-Pio Tsai, Writer
Two Truths was a reinvigorating experience for me as a writer. Bushra guided us in learning and experimenting with tools of the craft, and always made sure to set aside a chunk of time to actually write during workshop. She shared lots of resources with us and I loved the reading selections she curated with our interests in mind. It was a great experience to help co-create a community of writers where each person's work was given the time to be critiqued in detail, in a way that both supports you and pushes you to grow.
- Noelle de la Paz, Writer..
Among the many characters in The Scatter Here Is Too Great, Bilal Tanweer's new novel, is the city of Karachi itself: its diverse, thriving population. The episodic novel follows a series of characters and voices after a bomb goes off at Karachi Cantt station. Sadia Shepard will show an excerpt of her gorgeous film cycle The Other Half of Tomorrow, focusing of feminist organizing in Karachi. Durba Mitra will moderate the evening, bringing to it her research on South Asian histories.
Sadia Shepard is a Pakistani-American documentary film producer and author based in New York City. Shepard produced The Education of Mohammad Hussain, a portrait of a traditional Muslim school in Detroit, MI. She also produced The September Issue, an inside look at Vogue, which won the Grand Jury Prize for Excellence in Cinematography at the 2009 Sundance Film Festival. Her writing has appeared in The Washington Post, The Times of India, Wall Street Journal Magazine and The New York Times. Shepard’s first book, The Girl From Foreign, was published by The Penguin Press in 2008.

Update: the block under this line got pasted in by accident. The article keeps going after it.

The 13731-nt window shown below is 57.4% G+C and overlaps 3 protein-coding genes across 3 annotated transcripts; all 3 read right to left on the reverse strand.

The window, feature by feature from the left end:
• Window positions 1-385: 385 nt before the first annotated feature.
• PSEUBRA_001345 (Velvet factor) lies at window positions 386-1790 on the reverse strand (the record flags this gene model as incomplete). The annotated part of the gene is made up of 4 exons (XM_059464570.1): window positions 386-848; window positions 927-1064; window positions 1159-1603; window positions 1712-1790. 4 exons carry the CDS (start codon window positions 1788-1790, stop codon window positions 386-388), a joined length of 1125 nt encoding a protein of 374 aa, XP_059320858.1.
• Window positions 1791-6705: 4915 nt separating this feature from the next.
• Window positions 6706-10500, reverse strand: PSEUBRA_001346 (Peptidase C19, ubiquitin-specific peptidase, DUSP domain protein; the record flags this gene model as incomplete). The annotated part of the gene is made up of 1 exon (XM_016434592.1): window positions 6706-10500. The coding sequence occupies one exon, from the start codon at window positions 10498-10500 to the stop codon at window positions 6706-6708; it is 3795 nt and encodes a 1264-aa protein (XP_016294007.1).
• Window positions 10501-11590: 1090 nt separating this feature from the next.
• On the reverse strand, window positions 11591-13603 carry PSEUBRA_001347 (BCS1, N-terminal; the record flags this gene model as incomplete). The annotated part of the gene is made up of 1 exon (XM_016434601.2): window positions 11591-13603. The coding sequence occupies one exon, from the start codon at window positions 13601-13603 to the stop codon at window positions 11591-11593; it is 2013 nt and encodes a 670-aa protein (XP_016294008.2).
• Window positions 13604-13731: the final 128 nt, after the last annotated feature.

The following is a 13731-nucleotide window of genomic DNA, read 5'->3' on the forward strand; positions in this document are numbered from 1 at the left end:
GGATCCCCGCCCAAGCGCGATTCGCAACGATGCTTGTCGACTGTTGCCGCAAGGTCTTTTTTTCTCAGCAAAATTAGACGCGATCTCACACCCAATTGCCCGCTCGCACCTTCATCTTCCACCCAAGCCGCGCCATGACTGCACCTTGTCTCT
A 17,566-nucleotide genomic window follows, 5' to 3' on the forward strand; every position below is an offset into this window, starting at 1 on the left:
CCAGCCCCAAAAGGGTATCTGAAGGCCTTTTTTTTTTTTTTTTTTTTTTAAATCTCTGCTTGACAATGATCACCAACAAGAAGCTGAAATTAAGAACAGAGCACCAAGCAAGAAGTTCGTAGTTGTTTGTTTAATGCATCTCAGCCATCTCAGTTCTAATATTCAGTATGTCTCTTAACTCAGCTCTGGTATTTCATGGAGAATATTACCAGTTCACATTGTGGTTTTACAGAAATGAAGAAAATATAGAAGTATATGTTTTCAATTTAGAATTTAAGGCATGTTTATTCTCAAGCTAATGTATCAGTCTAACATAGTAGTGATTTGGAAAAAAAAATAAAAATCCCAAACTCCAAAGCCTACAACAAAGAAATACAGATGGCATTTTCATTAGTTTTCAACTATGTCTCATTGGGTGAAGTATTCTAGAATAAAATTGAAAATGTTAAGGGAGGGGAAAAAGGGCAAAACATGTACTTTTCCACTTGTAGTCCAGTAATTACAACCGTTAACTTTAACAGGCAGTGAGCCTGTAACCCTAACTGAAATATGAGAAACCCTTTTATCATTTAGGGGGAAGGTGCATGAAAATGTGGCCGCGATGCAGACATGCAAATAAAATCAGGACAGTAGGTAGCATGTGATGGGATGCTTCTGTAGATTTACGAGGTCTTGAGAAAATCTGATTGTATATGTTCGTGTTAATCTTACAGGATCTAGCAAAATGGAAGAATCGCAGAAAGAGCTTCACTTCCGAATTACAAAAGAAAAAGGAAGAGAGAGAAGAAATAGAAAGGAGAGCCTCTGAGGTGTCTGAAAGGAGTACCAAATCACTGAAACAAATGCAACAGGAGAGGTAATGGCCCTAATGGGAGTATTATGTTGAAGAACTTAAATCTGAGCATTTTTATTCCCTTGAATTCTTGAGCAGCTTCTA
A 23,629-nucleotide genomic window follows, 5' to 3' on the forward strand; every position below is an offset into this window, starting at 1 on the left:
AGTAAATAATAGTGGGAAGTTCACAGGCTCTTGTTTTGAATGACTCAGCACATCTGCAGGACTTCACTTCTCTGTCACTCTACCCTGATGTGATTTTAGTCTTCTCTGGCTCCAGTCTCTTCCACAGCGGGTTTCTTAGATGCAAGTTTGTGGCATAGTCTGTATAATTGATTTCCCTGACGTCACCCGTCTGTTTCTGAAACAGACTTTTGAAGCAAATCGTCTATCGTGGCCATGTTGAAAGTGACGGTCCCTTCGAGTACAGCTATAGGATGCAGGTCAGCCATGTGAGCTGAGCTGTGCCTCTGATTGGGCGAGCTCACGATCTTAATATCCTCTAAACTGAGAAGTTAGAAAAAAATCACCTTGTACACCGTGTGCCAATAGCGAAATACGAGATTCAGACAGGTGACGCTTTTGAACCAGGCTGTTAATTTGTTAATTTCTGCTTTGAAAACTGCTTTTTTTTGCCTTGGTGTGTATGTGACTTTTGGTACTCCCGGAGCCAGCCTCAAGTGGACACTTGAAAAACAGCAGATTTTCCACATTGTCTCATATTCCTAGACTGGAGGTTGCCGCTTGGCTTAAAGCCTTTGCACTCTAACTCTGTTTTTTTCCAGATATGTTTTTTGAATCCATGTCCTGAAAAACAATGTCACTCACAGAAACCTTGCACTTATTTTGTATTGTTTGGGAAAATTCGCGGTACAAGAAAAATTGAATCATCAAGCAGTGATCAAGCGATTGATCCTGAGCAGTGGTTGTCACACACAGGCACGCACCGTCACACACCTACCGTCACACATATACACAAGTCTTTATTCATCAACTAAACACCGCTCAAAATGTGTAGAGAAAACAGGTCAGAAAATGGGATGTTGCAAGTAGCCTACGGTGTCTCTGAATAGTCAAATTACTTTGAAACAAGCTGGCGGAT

Bilal Tanweer was born and raised in Karachi, Pakistan. His fiction, poetry, and translations have appeared in various international journals, including Granta, Vallum, The Caravan, and Words Without Borders. He was selected as a Granta New Voice in 2011 and was named an Honorary Fellow of the International Writing Program at the University of Iowa. He lives in Lahore, Pakistan.
Durba Mitra, Assistant Professor of South Asian History at Fordham, is interested in the role of sexuality in the intellectual and cultural histories of modern South Asia. Her current project investigates how the figure of the sexually deviant woman, often depicted as the prostitute, was central in the making of a new sociological imagination in Bengal in the nineteenth and twentieth centuries. She specializes in the social and intellectual histories of Modern South Asia, histories of sexuality, the history of science and medicine, the history of women and gender, and comparative histories of marginality and difference. Image above: Bus art, Karachi.